I made the value case for ViacomCBS (VIAC) stock around two months back. At the time, the owner of Showtime, Nickelodeon and MTV traded for about $16 per share, or some 15% below the current $19 stock price. It is strange to think that the CBS/Viacom merger only completed last December; it feels like a lifetime ago given what has occurred since. Anyway, I note the company has released its 1Q20 numbers in the intervening period. Those obviously give us something a bit more concrete to go on, although it looks like the current quarter will be the worst.
On that note, let’s take a look at its first quarter figures. Total company-wide revenue came in at a shade under $6,700m, down around 6% year-on-year. Breaking that number down a bit further, and it appears that advertising took a pretty big hit. The company recorded total advertising revenue of $2,484m, down around 19% on the equivalent period last year. The loss of Super Bowl ad-revenue (which CBS aired last year), and the NCAA men’s basketball tournament (cancelled due to COVID-19), obviously explains that. Strip those two out of the equation, and ad-revenue actually clocked in 2% higher year-on-year.
Affiliate revenue came in at $2,197m for the quarter – basically unchanged on last year’s figure. Again, not particularly surprising. We’d expect the money that pay-TV providers pay for ViacomCBS’s cable channels to hold up reasonably well, unlike ad-sales. The company also grew its content licensing revenue (i.e. company-produced content sold via third parties). That figure came in at $1,594m for the quarter, around 9% higher than in 1Q19. Profit for the period came in at circa $500m, with adjusted free cash flow clocking in at around the same area. With its quarterly dividend costing just under $150m, there was even some cash left over.
Viacom stock is still absurdly cheap in my view. I mean, just take a look at that 5% divided yield for starters. In normal times, the ViacomCBS dividend would only cost it circa 20% of its profit. Normalized earnings would have clocked in at around the $3,000m mark, while its current quarterly payout costs it $590m on an annualized basis. It is a sign of how beaten down the stock is that a 20% payout ratio still translates to a 5% dividend yield.
On that note, I think its distribution is in reasonable shape. This quarter will be a complete horror show, but for the year as a whole it will be okay – and the company should still generate a chunk of retained profit to deal with its debt load. The firm also raised circa $2,500m in fresh long-term debt last month. It used a chunk of that to redeem around $800m worth of debt maturing next year. That comes on top of the $590m in balance sheet cash recorded at the end of 1Q20. It has ample liquidity to see it through the sticky patch.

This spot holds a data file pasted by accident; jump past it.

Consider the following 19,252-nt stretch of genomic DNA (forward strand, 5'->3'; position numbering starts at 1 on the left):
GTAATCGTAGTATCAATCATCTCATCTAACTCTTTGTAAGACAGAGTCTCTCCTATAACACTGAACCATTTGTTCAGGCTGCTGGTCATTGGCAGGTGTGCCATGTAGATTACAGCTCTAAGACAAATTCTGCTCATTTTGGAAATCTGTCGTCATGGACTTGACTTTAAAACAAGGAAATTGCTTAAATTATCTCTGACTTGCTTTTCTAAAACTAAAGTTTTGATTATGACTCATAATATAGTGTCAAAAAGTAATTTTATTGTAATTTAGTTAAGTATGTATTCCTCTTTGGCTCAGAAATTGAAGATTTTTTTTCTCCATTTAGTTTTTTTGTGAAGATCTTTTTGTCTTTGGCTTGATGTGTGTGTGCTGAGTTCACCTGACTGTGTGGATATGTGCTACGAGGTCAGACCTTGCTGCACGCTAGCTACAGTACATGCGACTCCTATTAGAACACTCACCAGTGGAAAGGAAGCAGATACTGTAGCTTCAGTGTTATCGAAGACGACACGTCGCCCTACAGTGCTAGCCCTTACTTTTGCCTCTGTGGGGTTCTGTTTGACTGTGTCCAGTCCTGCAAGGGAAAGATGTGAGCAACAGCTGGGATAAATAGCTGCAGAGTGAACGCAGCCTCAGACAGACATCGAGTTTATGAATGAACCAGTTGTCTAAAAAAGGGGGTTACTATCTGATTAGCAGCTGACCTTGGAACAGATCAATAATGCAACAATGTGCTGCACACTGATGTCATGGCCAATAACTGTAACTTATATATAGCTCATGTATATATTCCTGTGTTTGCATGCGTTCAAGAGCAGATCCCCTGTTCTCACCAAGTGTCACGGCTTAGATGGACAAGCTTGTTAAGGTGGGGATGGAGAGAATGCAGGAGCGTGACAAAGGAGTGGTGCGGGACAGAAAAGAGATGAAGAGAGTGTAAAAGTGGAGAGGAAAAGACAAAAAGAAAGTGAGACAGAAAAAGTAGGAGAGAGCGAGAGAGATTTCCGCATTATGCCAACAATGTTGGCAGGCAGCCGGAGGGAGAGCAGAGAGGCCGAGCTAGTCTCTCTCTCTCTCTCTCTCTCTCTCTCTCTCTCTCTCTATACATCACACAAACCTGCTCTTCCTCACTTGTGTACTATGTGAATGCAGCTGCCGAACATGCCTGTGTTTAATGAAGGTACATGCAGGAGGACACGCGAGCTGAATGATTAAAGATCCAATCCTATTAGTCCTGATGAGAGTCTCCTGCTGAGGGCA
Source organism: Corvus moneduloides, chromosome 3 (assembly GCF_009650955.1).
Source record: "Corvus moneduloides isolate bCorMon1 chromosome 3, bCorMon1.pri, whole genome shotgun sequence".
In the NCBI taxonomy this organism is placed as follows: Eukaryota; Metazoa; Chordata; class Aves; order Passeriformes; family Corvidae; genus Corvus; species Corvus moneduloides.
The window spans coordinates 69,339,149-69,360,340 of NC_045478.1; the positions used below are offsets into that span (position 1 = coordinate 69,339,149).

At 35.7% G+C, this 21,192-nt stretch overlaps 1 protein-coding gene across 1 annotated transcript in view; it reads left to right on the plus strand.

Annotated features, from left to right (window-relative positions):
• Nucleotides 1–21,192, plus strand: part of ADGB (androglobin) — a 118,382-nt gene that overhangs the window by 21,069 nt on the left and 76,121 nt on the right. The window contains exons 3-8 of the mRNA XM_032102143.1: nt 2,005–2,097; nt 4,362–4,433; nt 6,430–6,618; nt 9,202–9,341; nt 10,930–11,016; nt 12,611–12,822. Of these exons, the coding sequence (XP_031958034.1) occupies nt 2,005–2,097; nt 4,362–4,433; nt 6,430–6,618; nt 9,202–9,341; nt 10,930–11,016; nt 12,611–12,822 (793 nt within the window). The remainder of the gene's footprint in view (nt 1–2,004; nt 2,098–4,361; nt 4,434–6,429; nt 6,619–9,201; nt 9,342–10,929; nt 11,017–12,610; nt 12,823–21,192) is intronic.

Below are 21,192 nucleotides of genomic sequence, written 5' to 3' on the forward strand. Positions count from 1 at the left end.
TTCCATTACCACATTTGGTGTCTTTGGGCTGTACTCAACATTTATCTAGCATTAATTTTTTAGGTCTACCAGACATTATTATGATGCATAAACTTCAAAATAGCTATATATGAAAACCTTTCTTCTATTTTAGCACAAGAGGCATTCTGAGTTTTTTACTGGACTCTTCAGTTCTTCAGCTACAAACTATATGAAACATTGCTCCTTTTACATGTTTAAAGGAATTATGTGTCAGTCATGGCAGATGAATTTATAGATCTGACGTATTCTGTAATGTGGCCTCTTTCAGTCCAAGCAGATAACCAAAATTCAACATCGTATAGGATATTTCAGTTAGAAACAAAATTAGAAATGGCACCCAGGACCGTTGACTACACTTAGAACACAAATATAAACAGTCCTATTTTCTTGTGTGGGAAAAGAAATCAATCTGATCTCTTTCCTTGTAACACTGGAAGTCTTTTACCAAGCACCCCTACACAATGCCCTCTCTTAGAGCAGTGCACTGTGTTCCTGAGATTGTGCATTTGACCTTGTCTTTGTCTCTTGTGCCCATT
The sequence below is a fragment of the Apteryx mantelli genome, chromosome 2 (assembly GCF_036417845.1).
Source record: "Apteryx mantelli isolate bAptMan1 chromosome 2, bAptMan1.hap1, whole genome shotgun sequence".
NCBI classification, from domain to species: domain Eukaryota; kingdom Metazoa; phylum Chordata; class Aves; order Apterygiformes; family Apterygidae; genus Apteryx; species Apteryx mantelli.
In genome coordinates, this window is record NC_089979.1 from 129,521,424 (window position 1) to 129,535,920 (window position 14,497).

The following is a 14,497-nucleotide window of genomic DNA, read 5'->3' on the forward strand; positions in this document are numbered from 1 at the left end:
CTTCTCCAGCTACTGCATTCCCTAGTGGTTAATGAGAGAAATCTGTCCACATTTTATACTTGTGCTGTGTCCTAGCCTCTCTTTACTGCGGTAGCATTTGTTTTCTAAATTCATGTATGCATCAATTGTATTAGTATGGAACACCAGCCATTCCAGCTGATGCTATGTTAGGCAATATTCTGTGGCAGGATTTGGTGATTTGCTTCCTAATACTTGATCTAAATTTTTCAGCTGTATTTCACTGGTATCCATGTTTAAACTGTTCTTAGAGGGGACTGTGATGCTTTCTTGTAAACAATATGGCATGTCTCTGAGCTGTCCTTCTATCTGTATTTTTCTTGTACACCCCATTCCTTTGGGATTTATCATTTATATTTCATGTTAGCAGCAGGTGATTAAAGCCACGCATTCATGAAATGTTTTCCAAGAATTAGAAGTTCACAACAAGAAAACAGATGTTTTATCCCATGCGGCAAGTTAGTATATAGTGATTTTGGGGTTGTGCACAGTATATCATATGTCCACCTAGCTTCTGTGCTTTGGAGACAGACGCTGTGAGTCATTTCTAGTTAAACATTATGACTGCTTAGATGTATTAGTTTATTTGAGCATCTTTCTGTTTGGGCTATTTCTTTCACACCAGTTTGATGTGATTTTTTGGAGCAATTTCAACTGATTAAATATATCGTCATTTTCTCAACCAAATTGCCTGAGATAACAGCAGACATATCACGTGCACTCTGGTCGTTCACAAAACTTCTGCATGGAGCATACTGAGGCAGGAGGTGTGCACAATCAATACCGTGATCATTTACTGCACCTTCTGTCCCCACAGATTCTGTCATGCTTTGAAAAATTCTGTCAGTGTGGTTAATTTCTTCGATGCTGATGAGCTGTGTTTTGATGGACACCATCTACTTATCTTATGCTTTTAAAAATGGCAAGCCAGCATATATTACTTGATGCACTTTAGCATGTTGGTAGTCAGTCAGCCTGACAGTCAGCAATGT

The Value Case
If 2020 were a normal year, ViacomCBS might be expected to make somewhere in the $5 per share region in terms of net profit. Its current stock price is around $19. It is, at first glance, deep in the value bin. The debt load, which I have as equivalent to around $29.25 per share net of cash, makes things a bit less obvious.
Still, take a slightly longer-term view of things and the outlook looks okay. It doesn’t need to grow its profits whatsoever, except maybe to recover what was lost to COVID-19. To put some numbers to that statement let’s start with its cashflow. Imagine ViacomCBS generates $15,000m of cash from its media empire over the next five fiscal years. It probably needs to spend circa $2,500m on CapEx (cumulative), so that leaves $12,500m surplus. I think that is a reasonably conservative estimate based on previous profit projections.
If it did nothing but carry on paying its current 24¢ per share quarterly payout, then dividends would consume a further $3,000m over the next half-decade. That leaves us with a total surplus of $9,500m. Here’s where it gets interesting. I’m going to assume it just pays down debt with that, nothing else. This is unrealistic given the company’s actual leverage target, but I’m taking the most conservative road here.
Anyway, that leaves a debt load of circa $9,000m at the end of 2025. Assuming it maintained its current $30,000m enterprise value, that means we would be looking at around $21,000m for the equity portion. Some back of the envelope calculations puts the implied stock price at $35 based on 615m shares outstanding. So, to sum up – we have a terminal stock price of $35, plus another five bucks or so in cumulative dividend cash. If you run the numbers on that, they point to annual returns in the 16% per annum range.
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